The Serapeum Of Saqqara
The Serapeum of Saqqara was discovered In 1850 by the French archaeologist Auguste Mariette.
While digging near Saqqara, the team uncovered a long series of sphinxes that lined the driveway to an underground structure consisting of several underground tunnels.
When Mariette and his team managed to get inside, they found a series of galleries dug out of the limestone under a temple northwest of Djoser’s step pyramid.
The smaller ones were catacombs, as the presence of wooden sarcophagi and other common funerary artifacts. The largest room, however, was nothing like the others.
The Great Gallery was in fact occupied by 24 large black granite boxes.
These were of much larger proportions than the other wooden sarcophagi found in the rest of the structure.
They measure over 3 meters in height and 4 in length, and over 2 in-depth, with a weight estimated at around 80 tons. Each box was inserted in a niche on a lowered floor.
Twenty-two out of the twenty-four boxes is perfectly placed in the middle of its niche, while two are off-centered.
Only three of these imposing containers have rough-looking hieroglyphic inscriptions, as they are not carved with the same precision we’d expect from the builders of these boxes, whose cuts and polish were extremely sophisticated.
It doesn’t take a trained eye to realize that the builders of the sarcophagi had the knowledge to achieve extreme polishing on the granite surface, while the Egyptians that carved these hieroglyphs didn’t possess the same technique.
Official archaeology maintains that this place was a Serapeum, which is the name given to a temple dedicated to the syncretic goddess Serapis, a cult that unified elements of the cult of Osiris and the god Apis from the Hellenistic era in Egypt.
Embalmed bodies of bulls were often kept in a Serapeum, as the god Apis had the appearance of a bull, and that’s exactly what was found in many of the small wooden coffins discovered in the little tunnels.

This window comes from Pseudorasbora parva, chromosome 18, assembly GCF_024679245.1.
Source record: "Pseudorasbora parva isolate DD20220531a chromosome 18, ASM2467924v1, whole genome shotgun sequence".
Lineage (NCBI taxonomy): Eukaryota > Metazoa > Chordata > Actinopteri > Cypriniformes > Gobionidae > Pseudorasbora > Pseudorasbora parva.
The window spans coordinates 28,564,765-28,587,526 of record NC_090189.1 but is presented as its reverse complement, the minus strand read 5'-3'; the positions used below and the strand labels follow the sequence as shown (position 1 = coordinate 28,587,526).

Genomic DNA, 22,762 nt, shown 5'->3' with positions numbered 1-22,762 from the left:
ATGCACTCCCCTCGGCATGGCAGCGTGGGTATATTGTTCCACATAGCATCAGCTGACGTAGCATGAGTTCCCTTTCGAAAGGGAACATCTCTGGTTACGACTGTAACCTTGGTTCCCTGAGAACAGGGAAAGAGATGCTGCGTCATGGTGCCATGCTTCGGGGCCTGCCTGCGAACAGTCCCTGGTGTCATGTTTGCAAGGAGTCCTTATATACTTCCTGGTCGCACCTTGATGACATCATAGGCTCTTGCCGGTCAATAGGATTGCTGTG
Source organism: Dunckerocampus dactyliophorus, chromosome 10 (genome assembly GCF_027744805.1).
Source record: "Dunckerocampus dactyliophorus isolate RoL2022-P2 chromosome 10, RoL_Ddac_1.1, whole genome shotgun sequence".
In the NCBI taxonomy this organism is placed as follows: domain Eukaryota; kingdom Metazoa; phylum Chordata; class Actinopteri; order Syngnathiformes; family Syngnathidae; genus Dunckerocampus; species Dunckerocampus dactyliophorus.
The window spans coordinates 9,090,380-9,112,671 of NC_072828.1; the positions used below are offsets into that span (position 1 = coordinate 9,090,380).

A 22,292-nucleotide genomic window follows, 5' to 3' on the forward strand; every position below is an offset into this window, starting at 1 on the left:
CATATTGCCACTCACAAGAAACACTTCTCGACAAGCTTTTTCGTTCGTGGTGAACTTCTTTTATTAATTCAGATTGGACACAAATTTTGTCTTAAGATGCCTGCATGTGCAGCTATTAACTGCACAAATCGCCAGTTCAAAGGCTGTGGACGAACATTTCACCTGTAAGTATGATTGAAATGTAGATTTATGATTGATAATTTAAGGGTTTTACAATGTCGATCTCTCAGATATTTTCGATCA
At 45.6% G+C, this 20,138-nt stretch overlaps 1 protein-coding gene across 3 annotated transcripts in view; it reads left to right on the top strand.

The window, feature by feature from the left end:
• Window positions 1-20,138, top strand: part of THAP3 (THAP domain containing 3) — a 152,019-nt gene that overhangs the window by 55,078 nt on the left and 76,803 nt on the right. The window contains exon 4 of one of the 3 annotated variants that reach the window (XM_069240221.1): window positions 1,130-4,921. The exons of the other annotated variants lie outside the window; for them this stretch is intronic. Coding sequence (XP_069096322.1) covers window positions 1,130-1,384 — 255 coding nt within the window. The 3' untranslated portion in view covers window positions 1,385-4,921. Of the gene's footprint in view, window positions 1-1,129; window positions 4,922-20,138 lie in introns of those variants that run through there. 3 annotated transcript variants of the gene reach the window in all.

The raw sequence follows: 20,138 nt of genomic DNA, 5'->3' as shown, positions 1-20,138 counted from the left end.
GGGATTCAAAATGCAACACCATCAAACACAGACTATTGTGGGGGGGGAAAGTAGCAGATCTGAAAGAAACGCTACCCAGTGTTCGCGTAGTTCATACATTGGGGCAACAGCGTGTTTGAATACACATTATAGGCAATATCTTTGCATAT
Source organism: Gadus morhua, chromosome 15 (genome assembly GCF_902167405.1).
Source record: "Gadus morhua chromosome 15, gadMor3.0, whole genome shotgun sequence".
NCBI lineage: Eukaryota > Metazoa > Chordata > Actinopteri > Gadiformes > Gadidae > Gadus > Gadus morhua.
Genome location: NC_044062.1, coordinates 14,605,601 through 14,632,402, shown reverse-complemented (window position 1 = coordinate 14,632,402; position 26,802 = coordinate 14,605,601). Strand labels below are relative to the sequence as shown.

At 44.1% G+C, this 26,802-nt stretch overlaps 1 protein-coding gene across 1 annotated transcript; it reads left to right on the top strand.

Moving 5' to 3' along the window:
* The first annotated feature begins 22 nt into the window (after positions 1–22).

Because of this, the team of archaeologists was convinced that the granite boxes of the great gallery also contained mummies of bulls and that such bodies were stolen in the past by tomb raiders.
As a matter of fact, all of the boxes were found completely empty.
Instead, plenty of normal wooden sarcophagi containing bulls was found, and they were made in the classic Egyptian style that one would expect.
Not only, but the supposed tomb raiders also had no interest in them.
To tighten the enigma, one of the sarcophagi contained a human mummy with incredible funerary artifacts and valuable objects, as well as steles and other precious jewelry.
What classic archaeology maintains is that a group of tomb raiders stole bull mummies inside the black granite boxes, but left the real treasure inside the galleries.
Simply put, there is zero evidence that some grave robber had passed through the galleries before Auguste Mariette.
There’s another interesting fact that makes it logically clear that no one tried to remove the 30 tons lids of the black granite boxes: to barely move one of such lids, Mariette and her team, by using the methods available at the time, decided to use explosives to peek inside of them.
Was a group of simple grave robbers from the past able to remove a 30 tons stone lid? How did they put them back into place? Why would a group of grave robbers make all that effort to steal bull mummies, leaving golden artifacts in their place?
The Serapeum of Saqqara is dated to 1300 BCE, but again the boxes do not present an ancient Egyptian crafting method, especially from that period.
The outside of the boxes is not entirely perfect, but the interior has precise 90-degree angles carved into an ultra-polished granite surface.
The lids are not simple blocks of stone but are also carved on the inside, having cavities and protuberances.
Mariette makes no mention of hieroglyphs. The latter are numerous in the smaller galleries, but the granite sarcophagi are all clear but three of them.
The inscriptions on the three of the 24 boxes look like they were made at a later time.